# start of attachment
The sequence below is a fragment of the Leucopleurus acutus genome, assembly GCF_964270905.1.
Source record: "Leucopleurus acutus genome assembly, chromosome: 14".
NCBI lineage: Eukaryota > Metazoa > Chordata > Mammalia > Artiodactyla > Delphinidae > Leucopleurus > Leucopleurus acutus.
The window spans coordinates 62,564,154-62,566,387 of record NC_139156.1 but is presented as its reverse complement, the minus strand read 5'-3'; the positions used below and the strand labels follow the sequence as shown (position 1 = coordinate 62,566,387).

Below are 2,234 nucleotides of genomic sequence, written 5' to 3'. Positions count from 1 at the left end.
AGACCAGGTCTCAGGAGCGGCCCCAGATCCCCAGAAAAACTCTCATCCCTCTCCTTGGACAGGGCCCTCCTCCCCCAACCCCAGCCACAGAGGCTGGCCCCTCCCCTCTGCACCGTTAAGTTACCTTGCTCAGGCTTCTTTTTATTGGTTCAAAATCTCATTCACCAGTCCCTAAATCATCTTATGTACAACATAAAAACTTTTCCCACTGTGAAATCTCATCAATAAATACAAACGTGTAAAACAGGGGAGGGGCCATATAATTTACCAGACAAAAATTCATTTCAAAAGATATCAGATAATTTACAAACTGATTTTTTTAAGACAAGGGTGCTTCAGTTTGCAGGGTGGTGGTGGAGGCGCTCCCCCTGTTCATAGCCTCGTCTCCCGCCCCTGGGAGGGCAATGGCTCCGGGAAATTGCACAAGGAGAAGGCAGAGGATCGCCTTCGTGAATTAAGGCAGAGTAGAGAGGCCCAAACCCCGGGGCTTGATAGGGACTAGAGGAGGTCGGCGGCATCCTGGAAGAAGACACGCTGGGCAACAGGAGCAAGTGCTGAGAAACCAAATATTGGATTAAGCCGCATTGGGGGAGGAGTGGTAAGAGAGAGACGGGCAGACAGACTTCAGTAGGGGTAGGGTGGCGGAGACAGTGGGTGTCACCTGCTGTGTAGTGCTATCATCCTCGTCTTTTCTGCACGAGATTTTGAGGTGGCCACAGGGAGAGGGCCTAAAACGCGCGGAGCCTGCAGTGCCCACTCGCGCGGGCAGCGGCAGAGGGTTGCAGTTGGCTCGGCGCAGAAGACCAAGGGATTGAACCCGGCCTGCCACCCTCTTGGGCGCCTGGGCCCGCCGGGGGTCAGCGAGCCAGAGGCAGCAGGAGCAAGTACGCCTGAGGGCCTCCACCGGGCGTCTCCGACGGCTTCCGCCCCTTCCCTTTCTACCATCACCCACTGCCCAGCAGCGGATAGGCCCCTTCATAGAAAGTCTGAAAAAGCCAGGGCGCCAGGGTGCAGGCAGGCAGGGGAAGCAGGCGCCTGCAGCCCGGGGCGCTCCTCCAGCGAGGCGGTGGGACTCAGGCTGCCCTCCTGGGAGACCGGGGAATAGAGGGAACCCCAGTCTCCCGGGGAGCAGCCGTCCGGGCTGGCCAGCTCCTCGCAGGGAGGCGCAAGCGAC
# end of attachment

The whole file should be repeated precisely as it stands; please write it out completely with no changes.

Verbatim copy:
The sequence below is a fragment of the Leucopleurus acutus genome, assembly GCF_964270905.1.
Source record: "Leucopleurus acutus genome assembly, chromosome: 14".
NCBI lineage: Eukaryota > Metazoa > Chordata > Mammalia > Artiodactyla > Delphinidae > Leucopleurus > Leucopleurus acutus.
The window spans coordinates 62,564,154-62,566,387 of record NC_139156.1 but is presented as its reverse complement, the minus strand read 5'-3'; the positions used below and the strand labels follow the sequence as shown (position 1 = coordinate 62,566,387).

Below are 2,234 nucleotides of genomic sequence, written 5' to 3'. Positions count from 1 at the left end.
AGACCAGGTCTCAGGAGCGGCCCCAGATCCCCAGAAAAACTCTCATCCCTCTCCTTGGACAGGGCCCTCCTCCCCCAACCCCAGCCACAGAGGCTGGCCCCTCCCCTCTGCACCGTTAAGTTACCTTGCTCAGGCTTCTTTTTATTGGTTCAAAATCTCATTCACCAGTCCCTAAATCATCTTATGTACAACATAAAAACTTTTCCCACTGTGAAATCTCATCAATAAATACAAACGTGTAAAACAGGGGAGGGGCCATATAATTTACCAGACAAAAATTCATTTCAAAAGATATCAGATAATTTACAAACTGATTTTTTTAAGACAAGGGTGCTTCAGTTTGCAGGGTGGTGGTGGAGGCGCTCCCCCTGTTCATAGCCTCGTCTCCCGCCCCTGGGAGGGCAATGGCTCCGGGAAATTGCACAAGGAGAAGGCAGAGGATCGCCTTCGTGAATTAAGGCAGAGTAGAGAGGCCCAAACCCCGGGGCTTGATAGGGACTAGAGGAGGTCGGCGGCATCCTGGAAGAAGACACGCTGGGCAACAGGAGCAAGTGCTGAGAAACCAAATATTGGATTAAGCCGCATTGGGGGAGGAGTGGTAAGAGAGAGACGGGCAGACAGACTTCAGTAGGGGTAGGGTGGCGGAGACAGTGGGTGTCACCTGCTGTGTAGTGCTATCATCCTCGTCTTTTCTGCACGAGATTTTGAGGTGGCCACAGGGAGAGGGCCTAAAACGCGCGGAGCCTGCAGTGCCCACTCGCGCGGGCAGCGGCAGAGGGTTGCAGTTGGCTCGGCGCAGAAGACCAAGGGATTGAACCCGGCCTGCCACCCTCTTGGGCGCCTGGGCCCGCCGGGGGTCAGCGAGCCAGAGGCAGCAGGAGCAAGTACGCCTGAGGGCCTCCACCGGGCGTCTCCGACGGCTTCCGCCCCTTCCCTTTCTACCATCACCCACTGCCCAGCAGCGGATAGGCCCCTTCATAGAAAGTCTGAAAAAGCCAGGGCGCCAGGGTGCAGGCAGGCAGGGGAAGCAGGCGCCTGCAGCCCGGGGCGCTCCTCCAGCGAGGCGGTGGGACTCAGGCTGCCCTCCTGGGAGACCGGGGAATAGAGGGAACCCCAGTCTCCCGGGGAGCAGCCGTCCGGGCTGGCCAGCTCCTCGCAGGGAGGCGCAAGCGAC